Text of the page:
Above Photo: A private airplane. Jupiterimages / The Image Bank / Getty Images.
The paper, published in Nature Sustainability Thursday, looked at the difference in per-capita emissions across the global economic spectrum between 1990 and 2019. During this time, the top one percent of emitters were responsible for nearly a quarter of all emissions contributing to the climate crisis and the top 10 percent are now responsible for nearly half of the total.
“In my benchmark estimates, I find that the bottom 50% of the world population emitted 12% of global emissions in 2019, whereas the top 10% emitted 48% of the total,” the study’s sole author Lucas Chancel of the Paris School of Economics’ World Inequality Lab wrote. “Since 1990, the bottom 50% of the world population has been responsible for only 16% of all emissions, whereas the top 1% has been responsible for 23% of the total.”
There has been a great deal of attention on the emissions gap — both historical and actual — between wealthy and poor nations. A Carbon Brief analysis, for example, found that the U.S. is responsible for around 20 percent of greenhouse gas emissions since 1850, the most of any one nation. Observations like this one have led to the call for developed nations to pay to help developing countries both adapt to and prevent the worst of the climate crisis through a mechanism known as “loss and damage” that the wealthier world is still dragging its feet to fund. However, Chancel said that there was less data that looked at the emissions gap between individuals internationally, a gap he set out to fill.
Chancel looked at data from the World Inequality Database next to carbon footprint data. In calculating carbon footprints, he looked at three components of how an individual might contribute to emissions: through consumption, through government spending in their name and, notably, through investments, as Carbon Brief pointed out.
“In the paper, emissions associated with the formation of the capital stock (e.g. construction of buildings or machines) are attributed to those who own or invest in that stock,” Chancel explained on Twitter. “Relevance: while it’s possible to think about responsibility in many ways, it’s very hard to argue that capital-owners are responsible for no pollution and consumers are responsible for all of it. So far, this was the implicit view in many carbon footprint inequality analyses.”
When investments were taken into account, it turned out that these were the main contribution to the emissions of the top one percent between 1990 and 2019. Further, the per capita emissions of the top one percent grew by 26 percent during the study period and the per capita emissions of the top 0.01 percent grew by 80 percent.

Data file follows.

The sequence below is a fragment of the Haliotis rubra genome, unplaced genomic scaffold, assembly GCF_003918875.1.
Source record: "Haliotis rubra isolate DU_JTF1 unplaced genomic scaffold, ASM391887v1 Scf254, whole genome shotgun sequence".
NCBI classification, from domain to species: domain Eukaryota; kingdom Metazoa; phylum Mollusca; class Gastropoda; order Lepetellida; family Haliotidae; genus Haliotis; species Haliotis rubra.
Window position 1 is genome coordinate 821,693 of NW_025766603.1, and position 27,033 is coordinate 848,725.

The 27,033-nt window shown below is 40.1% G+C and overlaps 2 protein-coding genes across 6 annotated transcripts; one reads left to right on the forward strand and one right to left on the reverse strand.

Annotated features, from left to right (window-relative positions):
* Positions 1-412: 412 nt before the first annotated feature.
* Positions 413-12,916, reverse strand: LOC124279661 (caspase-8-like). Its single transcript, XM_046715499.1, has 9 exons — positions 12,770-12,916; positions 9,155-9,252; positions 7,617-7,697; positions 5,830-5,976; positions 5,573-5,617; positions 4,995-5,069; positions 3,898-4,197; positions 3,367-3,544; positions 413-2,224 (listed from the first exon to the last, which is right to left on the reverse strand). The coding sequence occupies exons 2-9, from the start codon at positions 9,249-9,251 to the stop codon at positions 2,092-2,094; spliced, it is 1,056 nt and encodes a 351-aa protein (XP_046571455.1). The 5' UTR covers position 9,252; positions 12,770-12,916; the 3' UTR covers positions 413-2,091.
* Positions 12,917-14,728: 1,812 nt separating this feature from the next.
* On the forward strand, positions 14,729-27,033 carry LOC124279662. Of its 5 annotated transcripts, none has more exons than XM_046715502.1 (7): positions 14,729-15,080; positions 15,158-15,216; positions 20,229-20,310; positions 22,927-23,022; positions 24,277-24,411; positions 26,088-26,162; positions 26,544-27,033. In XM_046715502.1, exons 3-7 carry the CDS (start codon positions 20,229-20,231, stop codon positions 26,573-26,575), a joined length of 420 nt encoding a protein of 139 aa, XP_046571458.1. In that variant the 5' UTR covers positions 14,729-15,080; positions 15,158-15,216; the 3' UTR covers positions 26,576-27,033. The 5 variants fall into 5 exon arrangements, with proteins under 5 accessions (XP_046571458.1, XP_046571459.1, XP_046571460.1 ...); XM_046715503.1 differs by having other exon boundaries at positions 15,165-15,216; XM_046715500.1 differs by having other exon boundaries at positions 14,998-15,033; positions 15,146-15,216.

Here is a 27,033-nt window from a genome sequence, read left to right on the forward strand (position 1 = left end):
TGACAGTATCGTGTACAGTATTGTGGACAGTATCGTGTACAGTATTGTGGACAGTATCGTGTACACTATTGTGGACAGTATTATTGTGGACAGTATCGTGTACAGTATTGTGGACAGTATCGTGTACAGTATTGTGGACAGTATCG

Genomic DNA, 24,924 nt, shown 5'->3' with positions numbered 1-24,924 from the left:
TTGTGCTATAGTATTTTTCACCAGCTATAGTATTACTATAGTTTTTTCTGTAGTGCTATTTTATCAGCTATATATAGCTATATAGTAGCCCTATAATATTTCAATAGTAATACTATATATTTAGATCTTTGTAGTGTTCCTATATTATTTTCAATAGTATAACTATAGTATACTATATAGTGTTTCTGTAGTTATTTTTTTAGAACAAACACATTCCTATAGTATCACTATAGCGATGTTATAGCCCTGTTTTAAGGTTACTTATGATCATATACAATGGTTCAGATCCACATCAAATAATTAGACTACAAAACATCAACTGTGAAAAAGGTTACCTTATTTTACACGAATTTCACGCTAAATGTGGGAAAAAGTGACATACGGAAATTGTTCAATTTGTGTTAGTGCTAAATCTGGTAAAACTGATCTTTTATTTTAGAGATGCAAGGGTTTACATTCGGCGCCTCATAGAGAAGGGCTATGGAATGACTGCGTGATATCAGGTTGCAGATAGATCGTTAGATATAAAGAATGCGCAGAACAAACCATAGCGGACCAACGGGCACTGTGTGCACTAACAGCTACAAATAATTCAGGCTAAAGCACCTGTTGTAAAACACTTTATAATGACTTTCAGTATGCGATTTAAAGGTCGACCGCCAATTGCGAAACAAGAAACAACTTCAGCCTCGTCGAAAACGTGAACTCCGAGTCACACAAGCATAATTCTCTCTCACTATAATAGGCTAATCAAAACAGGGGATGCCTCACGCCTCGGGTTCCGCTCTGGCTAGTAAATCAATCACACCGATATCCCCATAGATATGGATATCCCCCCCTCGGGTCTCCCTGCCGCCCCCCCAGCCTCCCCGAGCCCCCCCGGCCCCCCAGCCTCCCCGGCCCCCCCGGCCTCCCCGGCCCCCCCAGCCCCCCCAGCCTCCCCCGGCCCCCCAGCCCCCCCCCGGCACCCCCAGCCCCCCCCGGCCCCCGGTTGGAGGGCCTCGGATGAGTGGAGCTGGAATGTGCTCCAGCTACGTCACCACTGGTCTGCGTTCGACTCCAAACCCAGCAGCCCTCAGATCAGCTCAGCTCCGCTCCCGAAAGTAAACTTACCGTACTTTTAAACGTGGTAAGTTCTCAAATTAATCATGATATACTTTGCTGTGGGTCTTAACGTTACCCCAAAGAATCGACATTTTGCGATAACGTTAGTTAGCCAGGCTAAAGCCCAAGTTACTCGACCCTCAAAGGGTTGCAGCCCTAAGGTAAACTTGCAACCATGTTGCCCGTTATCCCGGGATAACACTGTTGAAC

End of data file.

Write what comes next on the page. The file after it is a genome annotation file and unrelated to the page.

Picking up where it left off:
There are still important emissions gaps between the average person in wealthy and poor countries. In order to meet the goals of the Paris agreement and keep global warming to 1.5 degrees Celsius above pre-industrial levels, average per capita emissions need to fall to 1.9 tonnes carbon-dioxide equivalent through 2050 from their current six tonnes, according to the study. Another study reported by Carbon Brief found that the average person living in Sub-Saharan Africa is below this goal at 0.6 tonnes of carbon dioxide per year while the average U.S. resident emits 14.5 tonnes.
However, the paper recorded a major change between emissions inequality in the 1900s and today. Around 30 years ago, 62 percent of emissions inequality was due to differences between countries. Now, around the same amount of inequality is due to differences within countries.
“To be clear: this does not mean that important inequalities in emissions between countries and regions have disappeared,” Chancel wrote. “On the contrary, it means that on top of the great inter-national inequality in carbon emissions, there are also even greater emission inequalities between individuals within countries.”
The paper has important implications for crafting equitable climate policy. For example, it revealed that the bottom 50 percent of the population in the U.S. is actually living at near the 2030 per-capita emissions target set by its government under the Paris agreement, while the top 10 percent would need to cut emissions by 86 percent by that time. In India and China, 90 percent of the population remains below the 2030 target but the top 10 percent is already soaring above it.
“[I]t appears that climate policies over the past decades have often targeted low-income and low-emitter groups disproportionately, while leaving high emitters relatively unaffected,” Chancel wrote.
Yale School of Environment associate professor of energy systems Dr. Narasimha Rao, who peer reviewed the paper, told Carbon Brief a change of emphasis was in order. “[The study] starkly reveals the need to focus on luxury emissions,” he said.